Here at J&R Pierce Family Farm, I think it’s important to connect my readers with valuable insight from other master farmers & gardeners. Today’s post is a guest post brought to you by Samantha Rainwater.
When you think about chickens, a classic white chicken with a red comb may come to mind. These characteristics are usually those of a Leghorn chicken, although there are other breeds of white chickens, and other variations of the Leghorn.
Leghorn chickens are primarily used for egg production, and are kept by many due to their high laying rate. If you want eggs– a lot of eggs– the Leghorn chicken might be a good addition to your flock.
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What are Leghorn Chickens?
Leghorn Chickens were first brought to the U.S. from Livorno, Italy in the 1820s. Livorno, Italy was called ‘Leghorn’ by the English, which is where the name originated.
Shortly after arrival, breed refinement started to take place, to make a more desirable chicken. By the 1860s, the classic rose comb was bred into the Leghorn chicken as a characteristic trait.Best Sellers in Apps & Games
A few decades later in the UK, the original Leghorn chicken was cross bred with the Minorca to produce a more robust chicken that was better as a dual purpose breed.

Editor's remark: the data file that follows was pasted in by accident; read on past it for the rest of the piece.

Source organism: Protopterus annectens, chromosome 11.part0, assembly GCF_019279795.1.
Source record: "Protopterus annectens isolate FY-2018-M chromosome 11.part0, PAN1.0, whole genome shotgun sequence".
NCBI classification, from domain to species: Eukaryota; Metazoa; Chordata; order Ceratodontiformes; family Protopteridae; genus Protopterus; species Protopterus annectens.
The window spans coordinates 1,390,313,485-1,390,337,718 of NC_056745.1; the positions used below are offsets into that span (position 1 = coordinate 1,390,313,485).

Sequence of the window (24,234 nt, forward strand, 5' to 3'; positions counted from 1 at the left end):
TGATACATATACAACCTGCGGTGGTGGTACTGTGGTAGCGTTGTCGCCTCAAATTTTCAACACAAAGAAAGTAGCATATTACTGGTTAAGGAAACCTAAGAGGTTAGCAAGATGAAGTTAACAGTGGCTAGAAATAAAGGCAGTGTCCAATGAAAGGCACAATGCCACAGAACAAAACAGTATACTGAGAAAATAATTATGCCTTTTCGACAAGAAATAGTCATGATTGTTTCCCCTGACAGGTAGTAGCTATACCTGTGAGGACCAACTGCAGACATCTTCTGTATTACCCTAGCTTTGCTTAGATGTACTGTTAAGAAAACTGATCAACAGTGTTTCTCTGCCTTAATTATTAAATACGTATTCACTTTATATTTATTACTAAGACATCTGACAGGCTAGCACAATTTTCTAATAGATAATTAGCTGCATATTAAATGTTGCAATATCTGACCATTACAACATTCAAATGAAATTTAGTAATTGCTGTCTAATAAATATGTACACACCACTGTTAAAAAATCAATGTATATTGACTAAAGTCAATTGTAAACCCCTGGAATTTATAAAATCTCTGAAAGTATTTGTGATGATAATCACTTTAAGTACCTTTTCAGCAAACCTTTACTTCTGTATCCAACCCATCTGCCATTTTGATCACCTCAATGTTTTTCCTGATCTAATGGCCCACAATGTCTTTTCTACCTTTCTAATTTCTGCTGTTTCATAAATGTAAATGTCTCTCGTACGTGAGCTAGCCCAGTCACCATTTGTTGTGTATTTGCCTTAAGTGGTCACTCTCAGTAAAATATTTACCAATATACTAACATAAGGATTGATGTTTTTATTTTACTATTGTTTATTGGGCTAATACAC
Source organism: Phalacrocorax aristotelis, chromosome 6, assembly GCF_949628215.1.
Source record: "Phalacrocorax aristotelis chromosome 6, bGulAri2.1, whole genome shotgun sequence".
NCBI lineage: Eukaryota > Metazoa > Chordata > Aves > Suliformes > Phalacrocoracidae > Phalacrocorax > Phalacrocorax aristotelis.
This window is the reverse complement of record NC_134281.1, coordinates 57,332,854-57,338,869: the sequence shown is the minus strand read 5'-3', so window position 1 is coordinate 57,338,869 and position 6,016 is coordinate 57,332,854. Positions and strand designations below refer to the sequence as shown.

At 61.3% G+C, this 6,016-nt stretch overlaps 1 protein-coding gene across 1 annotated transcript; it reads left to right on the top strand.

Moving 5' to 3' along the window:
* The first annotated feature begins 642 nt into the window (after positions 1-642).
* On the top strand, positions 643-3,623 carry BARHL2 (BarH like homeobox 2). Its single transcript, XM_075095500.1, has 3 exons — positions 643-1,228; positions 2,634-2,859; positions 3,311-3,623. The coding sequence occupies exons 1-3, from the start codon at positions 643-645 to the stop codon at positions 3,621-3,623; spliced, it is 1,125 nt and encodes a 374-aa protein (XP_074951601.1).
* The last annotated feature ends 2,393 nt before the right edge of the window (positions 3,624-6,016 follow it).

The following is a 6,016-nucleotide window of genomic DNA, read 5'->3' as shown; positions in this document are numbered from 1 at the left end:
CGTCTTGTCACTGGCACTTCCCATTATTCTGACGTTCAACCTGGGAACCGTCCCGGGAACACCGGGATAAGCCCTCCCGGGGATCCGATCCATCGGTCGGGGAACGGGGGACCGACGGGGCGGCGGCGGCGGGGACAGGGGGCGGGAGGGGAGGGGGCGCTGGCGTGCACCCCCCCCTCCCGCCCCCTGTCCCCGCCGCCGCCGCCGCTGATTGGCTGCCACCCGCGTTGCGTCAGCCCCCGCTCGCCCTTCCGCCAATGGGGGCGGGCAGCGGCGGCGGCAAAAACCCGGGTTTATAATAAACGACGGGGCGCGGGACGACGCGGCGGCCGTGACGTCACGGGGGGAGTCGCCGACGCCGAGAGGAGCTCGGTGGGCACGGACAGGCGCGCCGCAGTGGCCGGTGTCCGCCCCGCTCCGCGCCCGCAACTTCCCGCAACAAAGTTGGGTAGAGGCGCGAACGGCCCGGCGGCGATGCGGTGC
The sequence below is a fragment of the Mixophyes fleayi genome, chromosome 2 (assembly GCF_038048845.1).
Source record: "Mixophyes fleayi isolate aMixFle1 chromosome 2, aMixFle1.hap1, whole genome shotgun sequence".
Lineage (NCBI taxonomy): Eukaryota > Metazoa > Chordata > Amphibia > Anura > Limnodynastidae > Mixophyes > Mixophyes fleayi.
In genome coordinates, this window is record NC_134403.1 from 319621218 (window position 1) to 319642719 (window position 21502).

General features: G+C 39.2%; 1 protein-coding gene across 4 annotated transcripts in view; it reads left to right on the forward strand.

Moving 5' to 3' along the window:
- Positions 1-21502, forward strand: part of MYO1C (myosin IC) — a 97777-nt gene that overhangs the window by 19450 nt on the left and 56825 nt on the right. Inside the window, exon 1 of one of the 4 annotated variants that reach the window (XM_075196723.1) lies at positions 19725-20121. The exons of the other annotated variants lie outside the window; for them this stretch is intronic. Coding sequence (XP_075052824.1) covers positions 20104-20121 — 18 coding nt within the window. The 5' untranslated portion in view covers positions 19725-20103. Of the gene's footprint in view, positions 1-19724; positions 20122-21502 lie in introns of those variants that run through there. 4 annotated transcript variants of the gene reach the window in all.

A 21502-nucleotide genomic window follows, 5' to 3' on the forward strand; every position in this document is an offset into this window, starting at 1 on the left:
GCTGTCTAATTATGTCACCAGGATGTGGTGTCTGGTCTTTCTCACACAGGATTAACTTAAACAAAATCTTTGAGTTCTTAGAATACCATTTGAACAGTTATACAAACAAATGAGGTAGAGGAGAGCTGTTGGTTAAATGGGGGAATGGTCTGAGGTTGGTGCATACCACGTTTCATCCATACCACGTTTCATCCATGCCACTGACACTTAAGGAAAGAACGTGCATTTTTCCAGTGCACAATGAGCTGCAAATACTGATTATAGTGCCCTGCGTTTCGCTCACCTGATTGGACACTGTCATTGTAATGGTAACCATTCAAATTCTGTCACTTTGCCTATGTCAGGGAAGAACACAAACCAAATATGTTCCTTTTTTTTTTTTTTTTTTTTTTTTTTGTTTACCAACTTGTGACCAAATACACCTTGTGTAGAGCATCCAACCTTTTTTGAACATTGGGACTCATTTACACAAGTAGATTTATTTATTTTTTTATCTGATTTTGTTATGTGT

This new, refined breed was reintroduced in the early 1900s, and is what we know as the Leghorn chicken today.
Reasons to Raise Leghorn Chickens
Leghorn chickens are some of the most popular chicken breeds around, and are kept anywhere from small hobby farms to large industrial chicken farms. There are some good reasons as to why they are so popular, here are a few!
High Laying Capacity
The most common motivator for raising Leghorn chickens is for their high eggs-laying numbers. Leghorn chickens are some of the highest producers of eggs, and can lay anywhere from 280-330 eggs a year on average– that’s a lot of eggs! Their eggs are white, and are generally large to extra-large in size.
Leghorns will also start laying quality eggs sooner than other laying hens will, and can keep up on their high capacity laying numbers for a few years before slowing down.
Require Little Feed
Leghorns don’t require large amounts of feed to stay healthy and lay healthy eggs regularly.
As long as their diet consists of the correct nutrients, they generally won’t eat much, as their nutrient requirements are fairly low for a chicken. This means that you will not have to feed your chickens as often, especially if they are free-range or tractor-raised.
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As mentioned previously, your Leghorns will require little feed, which is particularly true if they are free-range. Free-range Leghorns are incredibly resourceful, and are masters at finding their own food. These birds are intelligent– as far as chickens go– and like to keep busy, this often includes foraging and roosting in trees.
Challenges of Raising Leghorn Chickens